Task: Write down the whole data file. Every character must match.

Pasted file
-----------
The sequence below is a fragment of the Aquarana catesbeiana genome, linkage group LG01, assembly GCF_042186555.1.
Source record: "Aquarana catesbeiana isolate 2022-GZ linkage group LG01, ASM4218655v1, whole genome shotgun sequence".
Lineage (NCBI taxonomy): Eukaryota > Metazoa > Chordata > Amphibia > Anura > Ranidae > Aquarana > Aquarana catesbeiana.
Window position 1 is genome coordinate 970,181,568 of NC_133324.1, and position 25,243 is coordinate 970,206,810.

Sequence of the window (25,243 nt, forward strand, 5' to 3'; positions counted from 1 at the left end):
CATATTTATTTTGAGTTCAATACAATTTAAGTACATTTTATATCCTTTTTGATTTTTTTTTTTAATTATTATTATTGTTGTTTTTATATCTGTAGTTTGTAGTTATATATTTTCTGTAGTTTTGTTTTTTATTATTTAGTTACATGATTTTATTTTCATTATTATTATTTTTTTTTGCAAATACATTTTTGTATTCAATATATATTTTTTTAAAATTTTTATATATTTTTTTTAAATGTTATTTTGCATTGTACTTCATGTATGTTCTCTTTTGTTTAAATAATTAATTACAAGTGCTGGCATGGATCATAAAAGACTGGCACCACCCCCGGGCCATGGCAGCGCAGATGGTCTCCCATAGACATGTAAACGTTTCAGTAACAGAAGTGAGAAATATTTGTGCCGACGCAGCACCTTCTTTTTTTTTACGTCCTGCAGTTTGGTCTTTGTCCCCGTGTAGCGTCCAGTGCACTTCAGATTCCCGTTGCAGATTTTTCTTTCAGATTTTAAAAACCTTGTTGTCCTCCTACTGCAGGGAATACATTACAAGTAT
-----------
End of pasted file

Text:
The sequence below is a fragment of the Aquarana catesbeiana genome, linkage group LG01, assembly GCF_042186555.1.
Source record: "Aquarana catesbeiana isolate 2022-GZ linkage group LG01, ASM4218655v1, whole genome shotgun sequence".
Lineage (NCBI taxonomy): Eukaryota > Metazoa > Chordata > Amphibia > Anura > Ranidae > Aquarana > Aquarana catesbeiana.
Window position 1 is genome coordinate 970,181,568 of NC_133324.1, and position 25,243 is coordinate 970,206,810.

Sequence of the window (25,243 nt, forward strand, 5' to 3'; positions counted from 1 at the left end):
CATATTTATTTTGAGTTCAATACAATTTAAGTACATTTTATATCCTTTTTGATTTTTTTTTTTAATTATTATTATTGTTGTTTTTATATCTGTAGTTTGTAGTTATATATTTTCTGTAGTTTTGTTTTTTATTATTTAGTTACATGATTTTATTTTCATTATTATTATTTTTTTTTGCAAATACATTTTTGTATTCAATATATATTTTTTTAAAATTTTTATATATTTTTTTTAAATGTTATTTTGCATTGTACTTCATGTATGTTCTCTTTTGTTTAAATAATTAATTACAAGTGCTGGCATGGATCATAAAAGACTGGCACCACCCCCGGGCCATGGCAGCGCAGATGGTCTCCCATAGACATGTAAACGTTTCAGTAACAGAAGTGAGAAATATTTGTGCCGACGCAGCACCTTCTTTTTTTTTACGTCCTGCAGTTTGGTCTTTGTCCCCGTGTAGCGTCCAGTGCACTTCAGATTCCCGTTGCAGATTTTTCTTTCAGATTTTAAAAACCTTGTTGTCCTCCTACTGCAGGGAATACATTACAAGTAT